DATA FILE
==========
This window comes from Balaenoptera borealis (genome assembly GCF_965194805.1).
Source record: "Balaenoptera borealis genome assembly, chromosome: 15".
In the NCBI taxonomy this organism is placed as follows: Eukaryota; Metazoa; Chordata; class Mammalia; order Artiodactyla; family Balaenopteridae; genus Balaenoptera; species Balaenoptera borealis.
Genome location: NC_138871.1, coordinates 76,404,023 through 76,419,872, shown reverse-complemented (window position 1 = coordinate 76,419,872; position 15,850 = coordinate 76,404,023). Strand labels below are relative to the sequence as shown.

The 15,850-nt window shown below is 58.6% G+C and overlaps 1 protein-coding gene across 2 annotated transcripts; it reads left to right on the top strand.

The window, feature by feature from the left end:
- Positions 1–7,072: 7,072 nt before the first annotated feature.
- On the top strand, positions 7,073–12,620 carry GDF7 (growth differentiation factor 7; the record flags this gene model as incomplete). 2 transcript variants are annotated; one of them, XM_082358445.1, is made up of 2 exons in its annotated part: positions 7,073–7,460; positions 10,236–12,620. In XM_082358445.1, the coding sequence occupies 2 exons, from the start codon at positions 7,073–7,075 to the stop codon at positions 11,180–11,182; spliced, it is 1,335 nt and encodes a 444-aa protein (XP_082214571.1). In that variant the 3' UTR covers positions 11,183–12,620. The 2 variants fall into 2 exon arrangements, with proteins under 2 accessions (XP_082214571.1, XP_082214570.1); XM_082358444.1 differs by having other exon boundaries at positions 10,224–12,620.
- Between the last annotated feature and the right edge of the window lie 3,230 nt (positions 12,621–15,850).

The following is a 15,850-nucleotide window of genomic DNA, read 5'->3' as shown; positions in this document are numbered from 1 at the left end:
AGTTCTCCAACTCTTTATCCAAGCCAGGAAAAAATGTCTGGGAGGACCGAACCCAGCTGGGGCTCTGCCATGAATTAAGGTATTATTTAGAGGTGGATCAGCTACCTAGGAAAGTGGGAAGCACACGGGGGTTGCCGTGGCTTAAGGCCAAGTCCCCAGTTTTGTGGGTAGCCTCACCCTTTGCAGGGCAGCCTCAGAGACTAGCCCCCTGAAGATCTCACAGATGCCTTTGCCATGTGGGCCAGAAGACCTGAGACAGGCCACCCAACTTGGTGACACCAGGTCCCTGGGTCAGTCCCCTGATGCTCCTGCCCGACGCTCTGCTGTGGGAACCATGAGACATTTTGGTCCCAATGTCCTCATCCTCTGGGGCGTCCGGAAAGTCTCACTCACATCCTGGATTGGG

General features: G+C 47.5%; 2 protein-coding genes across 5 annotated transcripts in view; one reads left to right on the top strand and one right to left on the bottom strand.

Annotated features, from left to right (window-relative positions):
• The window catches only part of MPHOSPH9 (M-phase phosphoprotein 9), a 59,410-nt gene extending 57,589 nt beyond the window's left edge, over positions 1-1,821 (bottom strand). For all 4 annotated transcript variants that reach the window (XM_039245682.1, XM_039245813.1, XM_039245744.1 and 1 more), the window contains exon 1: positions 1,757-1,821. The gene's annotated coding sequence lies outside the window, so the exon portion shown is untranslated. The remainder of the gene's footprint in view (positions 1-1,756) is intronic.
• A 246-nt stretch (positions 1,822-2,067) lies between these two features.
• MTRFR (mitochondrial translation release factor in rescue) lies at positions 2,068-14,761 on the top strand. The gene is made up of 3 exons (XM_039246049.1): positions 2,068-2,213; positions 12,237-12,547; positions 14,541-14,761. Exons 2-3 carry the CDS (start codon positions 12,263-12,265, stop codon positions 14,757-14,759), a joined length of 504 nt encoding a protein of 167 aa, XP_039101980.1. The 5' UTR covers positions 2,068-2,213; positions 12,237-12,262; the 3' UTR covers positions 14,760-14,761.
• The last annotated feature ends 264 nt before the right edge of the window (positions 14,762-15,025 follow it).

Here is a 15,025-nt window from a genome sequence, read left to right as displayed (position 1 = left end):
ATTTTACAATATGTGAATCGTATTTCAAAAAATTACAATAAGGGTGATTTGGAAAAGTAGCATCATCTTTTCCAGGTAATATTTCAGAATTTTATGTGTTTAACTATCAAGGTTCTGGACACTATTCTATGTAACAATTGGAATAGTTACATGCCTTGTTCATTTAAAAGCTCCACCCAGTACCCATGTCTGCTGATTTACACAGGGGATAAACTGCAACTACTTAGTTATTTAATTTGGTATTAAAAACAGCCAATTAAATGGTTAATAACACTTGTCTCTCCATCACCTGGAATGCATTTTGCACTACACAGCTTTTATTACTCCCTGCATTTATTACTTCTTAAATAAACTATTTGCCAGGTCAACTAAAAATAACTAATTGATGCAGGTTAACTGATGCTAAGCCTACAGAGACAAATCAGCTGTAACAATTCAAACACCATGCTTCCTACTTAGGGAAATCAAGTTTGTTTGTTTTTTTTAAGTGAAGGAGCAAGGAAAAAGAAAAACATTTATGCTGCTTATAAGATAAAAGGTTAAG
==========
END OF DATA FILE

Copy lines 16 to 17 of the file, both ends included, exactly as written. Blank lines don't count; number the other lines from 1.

• MTRFR (mitochondrial translation release factor in rescue) lies at positions 2,068-14,761 on the top strand. The gene is made up of 3 exons (XM_039246049.1): positions 2,068-2,213; positions 12,237-12,547; positions 14,541-14,761. Exons 2-3 carry the CDS (start codon positions 12,263-12,265, stop codon positions 14,757-14,759), a joined length of 504 nt encoding a protein of 167 aa, XP_039101980.1. The 5' UTR covers positions 2,068-2,213; positions 12,237-12,262; the 3' UTR covers positions 14,760-14,761.
• The last annotated feature ends 264 nt before the right edge of the window (positions 14,762-15,025 follow it).